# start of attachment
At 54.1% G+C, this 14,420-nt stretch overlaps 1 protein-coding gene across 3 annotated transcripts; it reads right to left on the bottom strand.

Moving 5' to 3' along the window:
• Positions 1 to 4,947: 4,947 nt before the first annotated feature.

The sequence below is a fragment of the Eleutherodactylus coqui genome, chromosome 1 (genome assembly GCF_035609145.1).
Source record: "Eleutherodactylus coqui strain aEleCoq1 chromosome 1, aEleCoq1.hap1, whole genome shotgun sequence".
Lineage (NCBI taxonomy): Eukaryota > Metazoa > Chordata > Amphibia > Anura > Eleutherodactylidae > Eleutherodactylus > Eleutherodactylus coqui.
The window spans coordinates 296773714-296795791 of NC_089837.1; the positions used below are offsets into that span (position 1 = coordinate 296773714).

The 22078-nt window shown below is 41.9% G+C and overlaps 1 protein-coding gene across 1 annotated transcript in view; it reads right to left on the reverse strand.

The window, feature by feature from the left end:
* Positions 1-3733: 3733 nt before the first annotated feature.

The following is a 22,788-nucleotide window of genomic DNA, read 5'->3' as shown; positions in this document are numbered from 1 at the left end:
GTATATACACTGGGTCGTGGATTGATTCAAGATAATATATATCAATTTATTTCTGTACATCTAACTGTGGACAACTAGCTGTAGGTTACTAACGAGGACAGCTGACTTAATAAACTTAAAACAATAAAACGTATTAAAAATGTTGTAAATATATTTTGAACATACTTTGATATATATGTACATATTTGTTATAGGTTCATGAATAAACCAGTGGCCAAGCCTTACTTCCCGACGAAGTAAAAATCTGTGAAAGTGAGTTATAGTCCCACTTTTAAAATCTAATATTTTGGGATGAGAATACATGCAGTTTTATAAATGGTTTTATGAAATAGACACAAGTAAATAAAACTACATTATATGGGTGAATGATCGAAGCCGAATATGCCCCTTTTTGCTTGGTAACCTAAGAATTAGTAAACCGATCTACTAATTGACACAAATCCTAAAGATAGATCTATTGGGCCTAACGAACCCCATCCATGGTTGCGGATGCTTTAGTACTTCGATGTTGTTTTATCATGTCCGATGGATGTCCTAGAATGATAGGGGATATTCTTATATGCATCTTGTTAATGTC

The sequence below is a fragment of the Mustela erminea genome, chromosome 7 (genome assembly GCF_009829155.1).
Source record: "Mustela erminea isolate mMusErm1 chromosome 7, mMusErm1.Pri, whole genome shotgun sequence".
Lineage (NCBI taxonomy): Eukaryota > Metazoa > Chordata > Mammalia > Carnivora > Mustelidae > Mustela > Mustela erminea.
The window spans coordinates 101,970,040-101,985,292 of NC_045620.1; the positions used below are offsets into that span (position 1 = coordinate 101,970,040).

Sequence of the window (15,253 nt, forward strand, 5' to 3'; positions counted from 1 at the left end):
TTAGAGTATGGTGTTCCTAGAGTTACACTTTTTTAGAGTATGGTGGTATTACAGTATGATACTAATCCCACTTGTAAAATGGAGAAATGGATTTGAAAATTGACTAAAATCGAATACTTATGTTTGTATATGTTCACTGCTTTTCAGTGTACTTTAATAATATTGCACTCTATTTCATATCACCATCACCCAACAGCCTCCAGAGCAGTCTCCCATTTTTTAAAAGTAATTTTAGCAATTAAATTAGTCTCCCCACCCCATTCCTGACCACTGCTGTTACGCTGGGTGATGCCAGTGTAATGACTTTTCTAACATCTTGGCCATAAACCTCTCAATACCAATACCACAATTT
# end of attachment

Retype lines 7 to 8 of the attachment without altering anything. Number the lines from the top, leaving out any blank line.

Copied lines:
The window spans coordinates 296773714-296795791 of NC_089837.1; the positions used below are offsets into that span (position 1 = coordinate 296773714).

The 22078-nt window shown below is 41.9% G+C and overlaps 1 protein-coding gene across 1 annotated transcript in view; it reads right to left on the reverse strand.